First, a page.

Post Process Early Work Flow with Tony Reynes

I am a huge believer in Lightroom. If you’re not using it, you should be. Today, Tony Reynes shares his Lightroom workflow with you guys. Everyone’s workflow is different, but Tony is a master. So pay attention. Take it away, Tony!


I am regularly asked about my work flow. Being a hyper-organized guy, I like to find whatever I shoot with ease. Here is my process. You may find pieces of it that work for you. When I get home from a shoot, this is what I do.


  1. Take memory chip/s out of camera and camera bag.
  2. Start up the computer and attach the card reader.
  3. Start  Lightroom.
  4. Insert card into reader and find the new images in the import window.
  5. Import images into computer; I put them into a file I call 000Bigload. It is called that because:
    1. It is easy to find in the Lightroom file stack; it is number 1
    2. I do not back that file up to the cloud; time is saved by not moving potential crud
    3. For redundancy, this file is mirrored on another internal drive
  6. Once all the cards are copied into the computer, I look at them to make sure I have all my shots.
  7. At this point, all used cards are formatted in camera and ready for next use.
  8. The new images are then reviewed in Lightroom and I try to cull out 20% before I start to play with the remaining best of them.
  9. I will star the images/image sets that I think are best and start to work on them.
  10. Each time I come back to the computer to do any work on these images, I try to cull another 5-10%.
  11. When I have finished processing these new images, I will tag them. This usually includes: year, location, subject, time of day, major color and any people in it.
  12. I then create a new home for the images in a new Lightroom file. My on-board hard drives, I have a Mac Pro, are broken into System, Scratch, Mirror and Archive.
  13. The new home file will reside on the Scratch Drive and will be named some thing like this:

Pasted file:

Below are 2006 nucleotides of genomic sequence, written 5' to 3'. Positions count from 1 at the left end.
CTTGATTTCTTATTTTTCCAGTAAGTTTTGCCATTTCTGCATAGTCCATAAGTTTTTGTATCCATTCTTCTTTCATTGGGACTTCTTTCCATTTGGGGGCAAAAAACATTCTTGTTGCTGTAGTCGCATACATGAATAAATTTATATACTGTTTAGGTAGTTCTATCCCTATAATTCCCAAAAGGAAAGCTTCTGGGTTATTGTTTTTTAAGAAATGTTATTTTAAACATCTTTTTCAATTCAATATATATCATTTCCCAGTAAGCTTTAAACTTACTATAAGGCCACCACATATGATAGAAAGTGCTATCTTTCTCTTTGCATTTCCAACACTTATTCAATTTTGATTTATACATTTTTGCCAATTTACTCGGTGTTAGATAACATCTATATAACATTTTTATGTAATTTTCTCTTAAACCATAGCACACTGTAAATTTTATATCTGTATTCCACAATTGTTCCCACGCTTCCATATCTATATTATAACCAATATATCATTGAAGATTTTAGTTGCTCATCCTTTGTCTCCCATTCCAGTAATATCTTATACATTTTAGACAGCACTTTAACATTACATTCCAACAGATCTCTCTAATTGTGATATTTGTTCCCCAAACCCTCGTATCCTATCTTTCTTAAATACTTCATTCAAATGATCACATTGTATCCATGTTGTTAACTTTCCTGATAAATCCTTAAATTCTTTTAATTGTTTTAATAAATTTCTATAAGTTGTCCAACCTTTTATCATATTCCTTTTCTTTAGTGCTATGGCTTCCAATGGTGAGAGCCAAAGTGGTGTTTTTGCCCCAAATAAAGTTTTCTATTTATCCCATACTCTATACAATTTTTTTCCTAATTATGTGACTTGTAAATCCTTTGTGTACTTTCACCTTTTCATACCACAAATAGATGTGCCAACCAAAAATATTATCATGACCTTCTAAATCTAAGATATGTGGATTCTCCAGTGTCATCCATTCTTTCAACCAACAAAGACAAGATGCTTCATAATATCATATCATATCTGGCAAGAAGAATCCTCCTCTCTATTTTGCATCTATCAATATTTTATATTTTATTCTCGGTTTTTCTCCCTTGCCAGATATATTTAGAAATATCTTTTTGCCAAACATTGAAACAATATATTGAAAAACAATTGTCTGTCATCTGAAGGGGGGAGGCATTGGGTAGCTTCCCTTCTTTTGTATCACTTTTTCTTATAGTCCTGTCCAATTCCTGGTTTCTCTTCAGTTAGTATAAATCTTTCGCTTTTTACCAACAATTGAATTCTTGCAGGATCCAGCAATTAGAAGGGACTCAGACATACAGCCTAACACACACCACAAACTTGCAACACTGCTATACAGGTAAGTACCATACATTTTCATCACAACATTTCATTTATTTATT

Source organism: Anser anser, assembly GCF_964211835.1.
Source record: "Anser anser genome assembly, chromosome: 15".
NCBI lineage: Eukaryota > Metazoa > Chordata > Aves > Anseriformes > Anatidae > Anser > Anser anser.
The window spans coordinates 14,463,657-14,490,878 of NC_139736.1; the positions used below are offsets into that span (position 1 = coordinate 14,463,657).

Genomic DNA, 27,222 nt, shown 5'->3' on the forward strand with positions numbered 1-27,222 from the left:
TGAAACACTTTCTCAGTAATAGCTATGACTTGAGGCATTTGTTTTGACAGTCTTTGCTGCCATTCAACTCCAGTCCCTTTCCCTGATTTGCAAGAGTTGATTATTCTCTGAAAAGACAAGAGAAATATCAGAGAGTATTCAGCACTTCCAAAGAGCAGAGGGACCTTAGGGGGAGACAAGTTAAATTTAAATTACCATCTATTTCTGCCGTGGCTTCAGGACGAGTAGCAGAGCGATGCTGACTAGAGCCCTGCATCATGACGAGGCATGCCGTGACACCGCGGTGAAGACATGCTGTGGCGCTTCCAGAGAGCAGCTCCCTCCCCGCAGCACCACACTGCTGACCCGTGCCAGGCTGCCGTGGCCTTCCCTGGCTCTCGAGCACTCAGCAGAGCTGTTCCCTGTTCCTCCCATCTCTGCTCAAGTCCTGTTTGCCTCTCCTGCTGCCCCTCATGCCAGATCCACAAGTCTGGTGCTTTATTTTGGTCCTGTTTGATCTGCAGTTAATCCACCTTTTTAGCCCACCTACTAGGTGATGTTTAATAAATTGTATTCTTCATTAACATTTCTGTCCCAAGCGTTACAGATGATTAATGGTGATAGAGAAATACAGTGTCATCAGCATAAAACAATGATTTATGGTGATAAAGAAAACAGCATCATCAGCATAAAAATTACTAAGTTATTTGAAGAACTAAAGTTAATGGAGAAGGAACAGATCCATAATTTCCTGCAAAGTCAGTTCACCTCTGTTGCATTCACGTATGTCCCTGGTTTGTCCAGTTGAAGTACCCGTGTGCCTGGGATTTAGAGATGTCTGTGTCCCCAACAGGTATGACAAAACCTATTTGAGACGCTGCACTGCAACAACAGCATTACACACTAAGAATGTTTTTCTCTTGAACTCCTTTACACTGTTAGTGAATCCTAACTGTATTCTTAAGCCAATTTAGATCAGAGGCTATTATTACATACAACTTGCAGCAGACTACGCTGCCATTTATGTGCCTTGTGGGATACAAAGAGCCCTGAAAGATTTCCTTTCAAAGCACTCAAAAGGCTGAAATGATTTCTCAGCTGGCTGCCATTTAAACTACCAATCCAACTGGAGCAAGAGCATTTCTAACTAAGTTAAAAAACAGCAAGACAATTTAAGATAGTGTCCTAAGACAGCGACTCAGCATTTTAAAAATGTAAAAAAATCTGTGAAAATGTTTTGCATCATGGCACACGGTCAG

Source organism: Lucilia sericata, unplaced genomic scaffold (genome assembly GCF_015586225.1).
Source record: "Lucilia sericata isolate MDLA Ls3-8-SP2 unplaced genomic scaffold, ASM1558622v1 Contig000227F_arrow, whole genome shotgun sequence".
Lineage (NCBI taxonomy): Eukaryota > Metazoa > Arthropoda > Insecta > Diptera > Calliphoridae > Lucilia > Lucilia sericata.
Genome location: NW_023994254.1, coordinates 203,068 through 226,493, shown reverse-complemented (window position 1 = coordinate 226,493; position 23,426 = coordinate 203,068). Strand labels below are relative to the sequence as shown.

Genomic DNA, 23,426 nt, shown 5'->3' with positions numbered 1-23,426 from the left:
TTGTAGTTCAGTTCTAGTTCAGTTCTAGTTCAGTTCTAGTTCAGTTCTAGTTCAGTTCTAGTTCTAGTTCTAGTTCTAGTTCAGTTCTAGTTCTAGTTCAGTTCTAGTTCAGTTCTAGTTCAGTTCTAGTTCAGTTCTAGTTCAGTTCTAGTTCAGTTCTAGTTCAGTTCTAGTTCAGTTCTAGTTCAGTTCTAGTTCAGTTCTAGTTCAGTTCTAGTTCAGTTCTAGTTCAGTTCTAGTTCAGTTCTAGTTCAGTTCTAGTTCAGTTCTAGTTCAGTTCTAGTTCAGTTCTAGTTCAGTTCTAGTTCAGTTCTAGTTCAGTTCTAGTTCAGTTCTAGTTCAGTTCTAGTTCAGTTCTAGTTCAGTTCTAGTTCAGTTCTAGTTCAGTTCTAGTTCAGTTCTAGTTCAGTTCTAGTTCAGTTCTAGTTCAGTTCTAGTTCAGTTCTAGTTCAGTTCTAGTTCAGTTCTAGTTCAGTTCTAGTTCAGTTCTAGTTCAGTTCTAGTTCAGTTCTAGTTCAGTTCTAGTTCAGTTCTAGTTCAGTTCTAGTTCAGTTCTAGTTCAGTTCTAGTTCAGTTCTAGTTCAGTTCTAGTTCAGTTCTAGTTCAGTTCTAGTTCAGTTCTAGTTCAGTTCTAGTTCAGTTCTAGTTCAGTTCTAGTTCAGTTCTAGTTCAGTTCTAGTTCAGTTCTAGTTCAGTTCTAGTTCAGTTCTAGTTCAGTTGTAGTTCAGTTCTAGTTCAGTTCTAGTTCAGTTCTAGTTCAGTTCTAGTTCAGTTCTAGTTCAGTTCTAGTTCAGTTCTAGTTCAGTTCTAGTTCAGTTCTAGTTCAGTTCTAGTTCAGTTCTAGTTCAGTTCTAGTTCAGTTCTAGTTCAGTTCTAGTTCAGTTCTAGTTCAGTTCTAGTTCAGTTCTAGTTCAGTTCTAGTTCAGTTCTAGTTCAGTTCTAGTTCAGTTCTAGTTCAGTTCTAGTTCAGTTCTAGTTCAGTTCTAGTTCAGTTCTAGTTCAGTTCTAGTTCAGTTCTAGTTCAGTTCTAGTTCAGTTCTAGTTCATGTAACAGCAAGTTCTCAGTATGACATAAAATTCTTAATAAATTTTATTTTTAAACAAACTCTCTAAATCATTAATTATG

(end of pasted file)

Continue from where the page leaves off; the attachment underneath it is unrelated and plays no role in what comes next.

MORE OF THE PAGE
1. Year (2013)
    2. General Repeating Headings( People, Local, Miscellaneous)
    3. Or, a major trip
    4. Sub cells for specific trip days or specific people
  14. With this file system, file hierarchy could look like:
    1. 2009>Local>Chicago>Cultural Center
    2. 2001>People>Julie
    3. 2006>Arizona>Tuesday>Upper Antelope


This is my system. If you talk to 50 people, you will get 50 different ways of doing it. Listen a lot and then piece together what is right for you.

What you will also note, is that I am pretty brutal on keeping stuff. In 10+ years of shooting I have less than 30,000 images. I sort of think, the better eye I get, the better I am at spotting junk…including my own.

If you have comments on my posts, please say boo. I will respond. Let me know what you would like me to talk about.

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Tony spends a great deal of time in airports. He travels between 70 and 90 days a year. His love of landscape photography usually keeps him within the US, traveling from border to border. His images tend to evoke a sense of quiet thoughtfulness in the viewer. Learn more about Tony at

Latest comment
  • Great article, Tony! You make me want to do some “housecleaning” and reorganize my files!


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